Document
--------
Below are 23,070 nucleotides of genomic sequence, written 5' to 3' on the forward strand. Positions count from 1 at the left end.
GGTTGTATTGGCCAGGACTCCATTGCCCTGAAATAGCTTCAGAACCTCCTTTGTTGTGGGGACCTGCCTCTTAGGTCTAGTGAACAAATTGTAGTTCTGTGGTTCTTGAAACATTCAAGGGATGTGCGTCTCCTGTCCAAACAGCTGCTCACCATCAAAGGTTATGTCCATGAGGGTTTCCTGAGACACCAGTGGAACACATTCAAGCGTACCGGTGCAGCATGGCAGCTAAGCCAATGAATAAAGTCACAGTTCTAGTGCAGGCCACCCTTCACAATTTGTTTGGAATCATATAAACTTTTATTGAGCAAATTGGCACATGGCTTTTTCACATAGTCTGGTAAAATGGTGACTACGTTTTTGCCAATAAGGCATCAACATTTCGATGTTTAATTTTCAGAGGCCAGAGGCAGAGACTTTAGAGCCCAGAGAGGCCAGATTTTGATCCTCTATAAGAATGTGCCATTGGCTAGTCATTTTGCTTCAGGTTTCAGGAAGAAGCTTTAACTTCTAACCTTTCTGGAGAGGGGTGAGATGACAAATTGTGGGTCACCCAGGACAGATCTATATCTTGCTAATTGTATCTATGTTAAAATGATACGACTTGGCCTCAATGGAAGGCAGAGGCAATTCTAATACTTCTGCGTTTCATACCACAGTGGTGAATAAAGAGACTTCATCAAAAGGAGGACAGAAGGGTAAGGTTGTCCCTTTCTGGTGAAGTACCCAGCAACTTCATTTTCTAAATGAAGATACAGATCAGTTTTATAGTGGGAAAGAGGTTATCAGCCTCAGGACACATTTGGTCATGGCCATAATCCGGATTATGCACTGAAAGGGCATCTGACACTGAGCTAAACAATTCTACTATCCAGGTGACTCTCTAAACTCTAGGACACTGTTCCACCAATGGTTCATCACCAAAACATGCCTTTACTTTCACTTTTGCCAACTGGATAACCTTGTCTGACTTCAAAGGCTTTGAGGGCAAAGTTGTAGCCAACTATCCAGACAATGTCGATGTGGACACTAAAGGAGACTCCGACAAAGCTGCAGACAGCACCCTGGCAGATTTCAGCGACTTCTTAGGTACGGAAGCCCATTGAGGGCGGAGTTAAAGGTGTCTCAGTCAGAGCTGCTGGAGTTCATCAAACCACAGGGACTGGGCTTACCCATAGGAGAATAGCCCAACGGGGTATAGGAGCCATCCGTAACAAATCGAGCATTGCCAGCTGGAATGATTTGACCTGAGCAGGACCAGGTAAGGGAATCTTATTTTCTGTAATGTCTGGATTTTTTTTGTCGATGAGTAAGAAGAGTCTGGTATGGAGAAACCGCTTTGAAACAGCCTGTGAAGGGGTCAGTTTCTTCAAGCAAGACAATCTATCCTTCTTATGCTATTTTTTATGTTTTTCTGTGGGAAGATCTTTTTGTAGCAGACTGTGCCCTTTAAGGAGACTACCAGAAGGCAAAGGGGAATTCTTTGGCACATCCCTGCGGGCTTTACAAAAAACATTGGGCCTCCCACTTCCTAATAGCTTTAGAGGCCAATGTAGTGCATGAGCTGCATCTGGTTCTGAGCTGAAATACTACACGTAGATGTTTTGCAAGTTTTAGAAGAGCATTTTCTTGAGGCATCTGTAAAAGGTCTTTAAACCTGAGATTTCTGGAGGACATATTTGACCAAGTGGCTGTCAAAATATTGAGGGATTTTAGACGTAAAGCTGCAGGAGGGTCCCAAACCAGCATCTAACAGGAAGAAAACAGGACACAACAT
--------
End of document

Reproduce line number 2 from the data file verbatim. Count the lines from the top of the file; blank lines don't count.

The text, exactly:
GGTTGTATTGGCCAGGACTCCATTGCCCTGAAATAGCTTCAGAACCTCCTTTGTTGTGGGGACCTGCCTCTTAGGTCTAGTGAACAAATTGTAGTTCTGTGGTTCTTGAAACATTCAAGGGATGTGCGTCTCCTGTCCAAACAGCTGCTCACCATCAAAGGTTATGTCCATGAGGGTTTCCTGAGACACCAGTGGAACACATTCAAGCGTACCGGTGCAGCATGGCAGCTAAGCCAATGAATAAAGTCACAGTTCTAGTGCAGGCCACCCTTCACAATTTGTTTGGAATCATATAAACTTTTATTGAGCAAATTGGCACATGGCTTTTTCACATAGTCTGGTAAAATGGTGACTACGTTTTTGCCAATAAGGCATCAACATTTCGATGTTTAATTTTCAGAGGCCAGAGGCAGAGACTTTAGAGCCCAGAGAGGCCAGATTTTGATCCTCTATAAGAATGTGCCATTGGCTAGTCATTTTGCTTCAGGTTTCAGGAAGAAGCTTTAACTTCTAACCTTTCTGGAGAGGGGTGAGATGACAAATTGTGGGTCACCCAGGACAGATCTATATCTTGCTAATTGTATCTATGTTAAAATGATACGACTTGGCCTCAATGGAAGGCAGAGGCAATTCTAATACTTCTGCGTTTCATACCACAGTGGTGAATAAAGAGACTTCATCAAAAGGAGGACAGAAGGGTAAGGTTGTCCCTTTCTGGTGAAGTACCCAGCAACTTCATTTTCTAAATGAAGATACAGATCAGTTTTATAGTGGGAAAGAGGTTATCAGCCTCAGGACACATTTGGTCATGGCCATAATCCGGATTATGCACTGAAAGGGCATCTGACACTGAGCTAAACAATTCTACTATCCAGGTGACTCTCTAAACTCTAGGACACTGTTCCACCAATGGTTCATCACCAAAACATGCCTTTACTTTCACTTTTGCCAACTGGATAACCTTGTCTGACTTCAAAGGCTTTGAGGGCAAAGTTGTAGCCAACTATCCAGACAATGTCGATGTGGACACTAAAGGAGACTCCGACAAAGCTGCAGACAGCACCCTGGCAGATTTCAGCGACTTCTTAGGTACGGAAGCCCATTGAGGGCGGAGTTAAAGGTGTCTCAGTCAGAGCTGCTGGAGTTCATCAAACCACAGGGACTGGGCTTACCCATAGGAGAATAGCCCAACGGGGTATAGGAGCCATCCGTAACAAATCGAGCATTGCCAGCTGGAATGATTTGACCTGAGCAGGACCAGGTAAGGGAATCTTATTTTCTGTAATGTCTGGATTTTTTTTGTCGATGAGTAAGAAGAGTCTGGTATGGAGAAACCGCTTTGAAACAGCCTGTGAAGGGGTCAGTTTCTTCAAGCAAGACAATCTATCCTTCTTATGCTATTTTTTATGTTTTTCTGTGGGAAGATCTTTTTGTAGCAGACTGTGCCCTTTAAGGAGACTACCAGAAGGCAAAGGGGAATTCTTTGGCACATCCCTGCGGGCTTTACAAAAAACATTGGGCCTCCCACTTCCTAATAGCTTTAGAGGCCAATGTAGTGCATGAGCTGCATCTGGTTCTGAGCTGAAATACTACACGTAGATGTTTTGCAAGTTTTAGAAGAGCATTTTCTTGAGGCATCTGTAAAAGGTCTTTAAACCTGAGATTTCTGGAGGACATATTTGACCAAGTGGCTGTCAAAATATTGAGGGATTTTAGACGTAAAGCTGCAGGAGGGTCCCAAACCAGCATCTAACAGGAAGAAAACAGGACACAACAT